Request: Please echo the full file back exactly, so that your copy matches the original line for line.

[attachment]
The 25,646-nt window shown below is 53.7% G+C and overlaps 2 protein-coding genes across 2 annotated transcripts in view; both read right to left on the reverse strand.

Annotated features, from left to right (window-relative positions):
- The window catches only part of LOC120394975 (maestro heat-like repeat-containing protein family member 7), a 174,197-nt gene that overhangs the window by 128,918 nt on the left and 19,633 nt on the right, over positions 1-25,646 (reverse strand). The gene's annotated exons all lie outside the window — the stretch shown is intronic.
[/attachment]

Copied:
The 25,646-nt window shown below is 53.7% G+C and overlaps 2 protein-coding genes across 2 annotated transcripts in view; both read right to left on the reverse strand.

Annotated features, from left to right (window-relative positions):
- The window catches only part of LOC120394975 (maestro heat-like repeat-containing protein family member 7), a 174,197-nt gene that overhangs the window by 128,918 nt on the left and 19,633 nt on the right, over positions 1-25,646 (reverse strand). The gene's annotated exons all lie outside the window — the stretch shown is intronic.